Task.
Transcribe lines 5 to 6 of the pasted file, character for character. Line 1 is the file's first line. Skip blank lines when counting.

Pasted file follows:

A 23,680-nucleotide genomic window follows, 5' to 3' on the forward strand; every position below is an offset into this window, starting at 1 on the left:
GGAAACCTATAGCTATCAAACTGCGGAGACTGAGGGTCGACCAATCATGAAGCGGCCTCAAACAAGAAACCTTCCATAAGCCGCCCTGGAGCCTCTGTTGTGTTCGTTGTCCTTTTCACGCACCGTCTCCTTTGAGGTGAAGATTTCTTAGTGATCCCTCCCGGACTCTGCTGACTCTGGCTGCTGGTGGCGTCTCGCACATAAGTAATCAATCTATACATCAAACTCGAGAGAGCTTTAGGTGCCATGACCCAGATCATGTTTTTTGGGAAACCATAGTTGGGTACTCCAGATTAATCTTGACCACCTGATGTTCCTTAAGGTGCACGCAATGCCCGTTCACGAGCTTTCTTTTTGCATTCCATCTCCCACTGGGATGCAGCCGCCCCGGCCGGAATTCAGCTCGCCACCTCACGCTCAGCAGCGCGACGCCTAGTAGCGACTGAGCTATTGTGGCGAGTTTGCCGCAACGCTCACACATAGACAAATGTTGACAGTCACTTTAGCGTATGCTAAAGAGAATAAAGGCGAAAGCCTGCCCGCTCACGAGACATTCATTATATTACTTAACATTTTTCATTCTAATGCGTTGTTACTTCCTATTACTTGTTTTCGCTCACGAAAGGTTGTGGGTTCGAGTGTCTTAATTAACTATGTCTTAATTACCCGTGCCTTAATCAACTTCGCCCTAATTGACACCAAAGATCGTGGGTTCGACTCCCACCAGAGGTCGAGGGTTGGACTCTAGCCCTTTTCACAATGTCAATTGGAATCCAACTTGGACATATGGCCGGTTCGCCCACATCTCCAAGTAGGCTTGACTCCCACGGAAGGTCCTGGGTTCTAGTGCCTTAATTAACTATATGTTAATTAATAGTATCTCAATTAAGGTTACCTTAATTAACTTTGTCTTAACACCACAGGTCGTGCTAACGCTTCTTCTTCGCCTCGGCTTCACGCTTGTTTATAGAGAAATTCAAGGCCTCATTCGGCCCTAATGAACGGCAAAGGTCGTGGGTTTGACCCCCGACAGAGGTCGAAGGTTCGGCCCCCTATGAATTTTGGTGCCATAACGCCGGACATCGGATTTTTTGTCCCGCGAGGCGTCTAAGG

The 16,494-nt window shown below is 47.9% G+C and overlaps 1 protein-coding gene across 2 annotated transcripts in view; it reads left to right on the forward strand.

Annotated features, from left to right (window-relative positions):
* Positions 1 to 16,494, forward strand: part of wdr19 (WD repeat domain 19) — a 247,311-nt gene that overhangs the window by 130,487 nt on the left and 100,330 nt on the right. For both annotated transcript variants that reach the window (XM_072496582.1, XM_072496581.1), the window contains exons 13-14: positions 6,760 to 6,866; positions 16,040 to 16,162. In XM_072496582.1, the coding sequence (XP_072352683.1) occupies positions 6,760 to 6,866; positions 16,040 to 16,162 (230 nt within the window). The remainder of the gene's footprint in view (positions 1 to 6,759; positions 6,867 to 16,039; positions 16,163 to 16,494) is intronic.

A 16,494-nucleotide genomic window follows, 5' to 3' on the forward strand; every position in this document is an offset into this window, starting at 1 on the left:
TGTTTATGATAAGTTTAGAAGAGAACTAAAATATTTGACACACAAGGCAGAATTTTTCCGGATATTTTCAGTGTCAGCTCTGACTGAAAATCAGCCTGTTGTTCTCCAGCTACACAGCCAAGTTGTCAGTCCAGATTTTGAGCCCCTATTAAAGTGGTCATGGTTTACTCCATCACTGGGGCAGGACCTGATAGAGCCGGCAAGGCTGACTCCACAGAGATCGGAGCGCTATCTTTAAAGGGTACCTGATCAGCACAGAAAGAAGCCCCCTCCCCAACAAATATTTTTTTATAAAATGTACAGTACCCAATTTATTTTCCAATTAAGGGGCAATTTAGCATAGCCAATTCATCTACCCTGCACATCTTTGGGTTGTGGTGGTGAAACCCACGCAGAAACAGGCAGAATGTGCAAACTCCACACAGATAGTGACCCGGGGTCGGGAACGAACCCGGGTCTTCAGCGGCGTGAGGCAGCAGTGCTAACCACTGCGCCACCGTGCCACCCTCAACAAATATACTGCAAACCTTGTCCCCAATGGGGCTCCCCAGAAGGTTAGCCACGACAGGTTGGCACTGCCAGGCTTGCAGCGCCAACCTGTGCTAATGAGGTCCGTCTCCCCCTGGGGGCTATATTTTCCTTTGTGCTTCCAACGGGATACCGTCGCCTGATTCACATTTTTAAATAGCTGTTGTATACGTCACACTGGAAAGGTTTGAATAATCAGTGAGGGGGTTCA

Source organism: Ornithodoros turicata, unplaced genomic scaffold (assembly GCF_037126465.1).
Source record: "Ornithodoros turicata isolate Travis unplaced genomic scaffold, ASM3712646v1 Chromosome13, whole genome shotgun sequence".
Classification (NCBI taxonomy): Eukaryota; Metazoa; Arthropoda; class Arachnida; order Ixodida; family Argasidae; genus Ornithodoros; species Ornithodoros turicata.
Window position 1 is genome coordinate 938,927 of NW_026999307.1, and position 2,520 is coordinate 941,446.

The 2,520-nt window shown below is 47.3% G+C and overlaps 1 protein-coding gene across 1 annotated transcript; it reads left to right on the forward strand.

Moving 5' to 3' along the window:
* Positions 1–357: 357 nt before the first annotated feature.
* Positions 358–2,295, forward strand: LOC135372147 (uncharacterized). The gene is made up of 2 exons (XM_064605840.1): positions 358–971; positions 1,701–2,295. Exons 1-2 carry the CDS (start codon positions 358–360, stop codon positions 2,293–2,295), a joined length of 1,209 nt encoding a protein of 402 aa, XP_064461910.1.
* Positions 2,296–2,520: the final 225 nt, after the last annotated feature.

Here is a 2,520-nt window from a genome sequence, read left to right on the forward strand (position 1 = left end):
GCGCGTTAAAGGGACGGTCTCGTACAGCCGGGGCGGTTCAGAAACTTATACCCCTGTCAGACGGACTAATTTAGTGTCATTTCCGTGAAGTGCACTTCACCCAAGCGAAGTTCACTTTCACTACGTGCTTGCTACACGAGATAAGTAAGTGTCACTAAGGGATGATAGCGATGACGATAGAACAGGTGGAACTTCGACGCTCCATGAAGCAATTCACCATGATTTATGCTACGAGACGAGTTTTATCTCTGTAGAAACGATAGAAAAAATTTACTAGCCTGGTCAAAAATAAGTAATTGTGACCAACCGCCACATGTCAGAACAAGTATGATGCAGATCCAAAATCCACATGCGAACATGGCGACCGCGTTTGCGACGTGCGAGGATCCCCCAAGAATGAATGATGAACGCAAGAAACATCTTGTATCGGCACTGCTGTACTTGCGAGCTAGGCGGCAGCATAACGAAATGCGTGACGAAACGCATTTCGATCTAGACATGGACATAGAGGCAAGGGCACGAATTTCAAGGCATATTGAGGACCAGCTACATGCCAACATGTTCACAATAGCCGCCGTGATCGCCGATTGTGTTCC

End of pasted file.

* Positions 1 to 16,494, forward strand: part of wdr19 (WD repeat domain 19) — a 247,311-nt gene that overhangs the window by 130,487 nt on the left and 100,330 nt on the right. For both annotated transcript variants that reach the window (XM_072496582.1, XM_072496581.1), the window contains exons 13-14: positions 6,760 to 6,866; positions 16,040 to 16,162. In XM_072496582.1, the coding sequence (XP_072352683.1) occupies positions 6,760 to 6,866; positions 16,040 to 16,162 (230 nt within the window). The remainder of the gene's footprint in view (positions 1 to 6,759; positions 6,867 to 16,039; positions 16,163 to 16,494) is intronic.

A 16,494-nucleotide genomic window follows, 5' to 3' on the forward strand; every position in this document is an offset into this window, starting at 1 on the left: